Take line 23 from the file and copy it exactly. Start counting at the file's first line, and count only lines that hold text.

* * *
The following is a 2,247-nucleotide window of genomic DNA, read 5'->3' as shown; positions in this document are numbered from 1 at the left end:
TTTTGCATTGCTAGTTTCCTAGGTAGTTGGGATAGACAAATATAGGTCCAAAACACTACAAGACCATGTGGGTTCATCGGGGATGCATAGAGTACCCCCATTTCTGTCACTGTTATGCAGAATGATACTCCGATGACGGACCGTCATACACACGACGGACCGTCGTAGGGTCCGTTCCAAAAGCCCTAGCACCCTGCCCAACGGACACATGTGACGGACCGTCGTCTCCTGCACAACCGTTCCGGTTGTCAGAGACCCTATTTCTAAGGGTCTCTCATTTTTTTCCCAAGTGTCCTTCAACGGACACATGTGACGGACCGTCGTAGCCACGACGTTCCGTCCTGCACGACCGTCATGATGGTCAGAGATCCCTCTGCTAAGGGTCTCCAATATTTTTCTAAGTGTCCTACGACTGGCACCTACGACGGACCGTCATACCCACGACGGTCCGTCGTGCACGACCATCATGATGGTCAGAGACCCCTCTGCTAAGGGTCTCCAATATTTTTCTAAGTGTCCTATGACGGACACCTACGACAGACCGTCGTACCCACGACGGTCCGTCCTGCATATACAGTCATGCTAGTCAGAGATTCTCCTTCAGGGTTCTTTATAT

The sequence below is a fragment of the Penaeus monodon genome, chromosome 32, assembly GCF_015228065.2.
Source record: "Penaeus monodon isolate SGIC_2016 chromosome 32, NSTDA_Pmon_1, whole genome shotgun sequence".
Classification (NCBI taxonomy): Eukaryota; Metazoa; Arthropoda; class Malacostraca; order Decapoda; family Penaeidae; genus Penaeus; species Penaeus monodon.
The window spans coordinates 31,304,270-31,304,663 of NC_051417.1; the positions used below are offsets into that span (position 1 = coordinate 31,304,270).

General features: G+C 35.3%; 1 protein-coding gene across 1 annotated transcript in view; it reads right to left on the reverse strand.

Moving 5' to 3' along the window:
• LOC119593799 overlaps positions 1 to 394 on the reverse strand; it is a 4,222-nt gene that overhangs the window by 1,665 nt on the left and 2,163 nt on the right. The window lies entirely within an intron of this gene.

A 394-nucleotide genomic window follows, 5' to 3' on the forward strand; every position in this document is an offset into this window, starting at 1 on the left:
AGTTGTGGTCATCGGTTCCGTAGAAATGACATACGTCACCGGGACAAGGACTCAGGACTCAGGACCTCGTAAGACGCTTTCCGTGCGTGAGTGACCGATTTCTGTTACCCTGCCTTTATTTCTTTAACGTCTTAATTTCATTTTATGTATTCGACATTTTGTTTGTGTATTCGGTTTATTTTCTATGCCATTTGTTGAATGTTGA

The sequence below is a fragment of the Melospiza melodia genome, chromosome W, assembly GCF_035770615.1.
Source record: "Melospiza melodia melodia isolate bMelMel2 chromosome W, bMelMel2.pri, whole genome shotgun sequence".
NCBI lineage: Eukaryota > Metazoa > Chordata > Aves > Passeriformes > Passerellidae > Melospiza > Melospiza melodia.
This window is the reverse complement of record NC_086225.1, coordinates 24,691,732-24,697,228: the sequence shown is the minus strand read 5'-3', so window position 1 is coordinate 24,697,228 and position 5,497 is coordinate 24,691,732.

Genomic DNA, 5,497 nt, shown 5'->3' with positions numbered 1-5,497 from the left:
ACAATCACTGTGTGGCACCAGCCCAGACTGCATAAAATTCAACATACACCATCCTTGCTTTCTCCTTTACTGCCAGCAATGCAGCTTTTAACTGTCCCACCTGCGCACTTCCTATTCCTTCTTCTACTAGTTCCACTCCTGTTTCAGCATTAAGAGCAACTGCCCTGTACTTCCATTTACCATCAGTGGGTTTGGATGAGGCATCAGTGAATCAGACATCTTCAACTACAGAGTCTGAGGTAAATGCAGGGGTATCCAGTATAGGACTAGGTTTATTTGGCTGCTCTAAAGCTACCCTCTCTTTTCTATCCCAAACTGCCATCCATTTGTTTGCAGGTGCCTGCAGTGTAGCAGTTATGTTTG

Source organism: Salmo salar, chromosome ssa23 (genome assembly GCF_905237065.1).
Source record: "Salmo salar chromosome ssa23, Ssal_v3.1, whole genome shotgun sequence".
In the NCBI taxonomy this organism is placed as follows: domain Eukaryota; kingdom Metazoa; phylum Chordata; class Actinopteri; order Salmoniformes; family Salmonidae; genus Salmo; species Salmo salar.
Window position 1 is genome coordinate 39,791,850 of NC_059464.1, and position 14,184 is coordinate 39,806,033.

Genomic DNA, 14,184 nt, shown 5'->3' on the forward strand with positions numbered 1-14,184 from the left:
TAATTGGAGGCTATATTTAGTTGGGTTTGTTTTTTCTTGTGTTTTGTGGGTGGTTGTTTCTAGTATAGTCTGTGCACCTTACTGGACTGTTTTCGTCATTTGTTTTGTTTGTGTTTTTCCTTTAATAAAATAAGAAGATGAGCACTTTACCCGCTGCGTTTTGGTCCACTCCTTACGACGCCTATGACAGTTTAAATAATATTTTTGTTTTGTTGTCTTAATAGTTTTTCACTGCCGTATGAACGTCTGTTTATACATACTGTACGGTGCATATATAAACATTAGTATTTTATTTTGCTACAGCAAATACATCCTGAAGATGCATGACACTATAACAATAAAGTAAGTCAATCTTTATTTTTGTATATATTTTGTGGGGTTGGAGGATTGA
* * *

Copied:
TAATTGGAGGCTATATTTAGTTGGGTTTGTTTTTTCTTGTGTTTTGTGGGTGGTTGTTTCTAGTATAGTCTGTGCACCTTACTGGACTGTTTTCGTCATTTGTTTTGTTTGTGTTTTTCCTTTAATAAAATAAGAAGATGAGCACTTTACCCGCTGCGTTTTGGTCCACTCCTTACGACGCCTATGACAGTTTAAATAATATTTTTGTTTTGTTGTCTTAATAGTTTTTCACTGCCGTATGAACGTCTGTTTATACATACTGTACGGTGCATATATAAACATTAGTATTTTATTTTGCTACAGCAAATACATCCTGAAGATGCATGACACTATAACAATAAAGTAAGTCAATCTTTATTTTTGTATATATTTTGTGGGGTTGGAGGATTGA